• Encourage patients to work with you in setting the educational agenda. One way to do this is to work together to decide what topics need to be discussed at once and which can wait until the next meeting. This usually means focusing on the topics that are of immediate concern to the patient and then scheduling additional appointments to cover the rest of the information you need to present.
  • Provide information that is practical and relevant to the patient’s daily challenges and experiences. Ask what a patient finds difficult and adapt your teaching accordingly. Sally, for example, finds it very difficult to follow her food plan while she is away on business trips. Help her learn practical ways to make healthy food choices whether she’s at home or in a restaurant.
  • Compare and contrast new information with what the patient already knows. When you teach a new procedure, compare it to tasks that the patient is already familiar with. For example, when you introduce a new glucose monitor, let the patient know how this device differs from the one he or she has used in the past.

Confirm That Information Is Understood

During each appointment, as well as over a series of sessions, make sure that patients truly understand the information you discuss.

  • Ask patients to tell you how they understand directions. Confirm understanding and short-term recall by asking patients to repeat back, in their own words, what you just told them. Similarly, when you teach patients a new procedure, ask them to show you how they will accomplish this task at home.
  • Follow up. To assess longer-term learning, call patients a few days after a teaching session. Ask how they are managing at home, making sure they not only remember the key concepts but also can carry out the instructions needed for self-care. If there seems to be a problem, suggest the patient come back for a follow-up teaching session.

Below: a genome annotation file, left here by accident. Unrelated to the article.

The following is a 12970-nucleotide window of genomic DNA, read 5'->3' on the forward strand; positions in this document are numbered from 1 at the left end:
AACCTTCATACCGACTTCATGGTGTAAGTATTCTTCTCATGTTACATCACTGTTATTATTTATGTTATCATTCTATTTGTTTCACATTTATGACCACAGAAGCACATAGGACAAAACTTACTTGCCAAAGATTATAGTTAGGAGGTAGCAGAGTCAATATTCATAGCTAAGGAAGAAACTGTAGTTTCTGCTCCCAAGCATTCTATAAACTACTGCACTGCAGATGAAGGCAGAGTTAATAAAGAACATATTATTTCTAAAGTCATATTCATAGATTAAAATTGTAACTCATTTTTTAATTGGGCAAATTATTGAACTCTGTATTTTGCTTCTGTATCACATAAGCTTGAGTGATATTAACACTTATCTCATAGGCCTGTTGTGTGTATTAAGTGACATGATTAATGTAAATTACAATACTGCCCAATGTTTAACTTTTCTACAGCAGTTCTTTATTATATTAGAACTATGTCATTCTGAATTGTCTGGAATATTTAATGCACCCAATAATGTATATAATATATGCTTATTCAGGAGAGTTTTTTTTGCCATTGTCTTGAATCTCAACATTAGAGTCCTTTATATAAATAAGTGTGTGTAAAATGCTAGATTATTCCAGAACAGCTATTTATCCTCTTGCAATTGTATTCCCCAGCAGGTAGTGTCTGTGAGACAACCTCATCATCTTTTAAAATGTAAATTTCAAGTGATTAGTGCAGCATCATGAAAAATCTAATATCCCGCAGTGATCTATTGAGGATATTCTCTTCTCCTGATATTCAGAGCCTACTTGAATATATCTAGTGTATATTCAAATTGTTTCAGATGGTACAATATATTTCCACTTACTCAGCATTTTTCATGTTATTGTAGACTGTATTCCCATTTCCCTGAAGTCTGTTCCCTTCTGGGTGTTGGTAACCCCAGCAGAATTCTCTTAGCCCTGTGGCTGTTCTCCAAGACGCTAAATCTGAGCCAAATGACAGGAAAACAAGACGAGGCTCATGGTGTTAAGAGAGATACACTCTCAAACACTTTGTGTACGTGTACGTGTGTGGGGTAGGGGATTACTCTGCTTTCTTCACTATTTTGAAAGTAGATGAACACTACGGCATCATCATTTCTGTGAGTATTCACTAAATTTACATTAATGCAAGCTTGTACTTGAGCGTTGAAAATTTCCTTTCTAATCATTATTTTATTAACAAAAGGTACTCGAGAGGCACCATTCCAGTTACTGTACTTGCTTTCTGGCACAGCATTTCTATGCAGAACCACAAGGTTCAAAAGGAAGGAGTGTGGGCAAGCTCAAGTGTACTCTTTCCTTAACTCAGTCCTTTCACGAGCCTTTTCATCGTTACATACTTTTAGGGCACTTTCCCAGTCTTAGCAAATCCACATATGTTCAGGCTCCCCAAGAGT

• Involve others. If a patient seems to have difficulty understanding or remembering information — either on a short-term or long-term basis — consider involving others (with the patient’s permission, of course) in the teaching session. This way, family and caregivers can help make sure the message is understood and correctly followed.

Offer Additional Resources

Providers generally communicate healthcare information verbally. To make your teaching more effective, find at least one other way to communicate. Augment your teaching, for example, by using written materials, audio or videotapes, or resources from the Internet. As appropriate, encourage patients to participate in health-related programs in the community.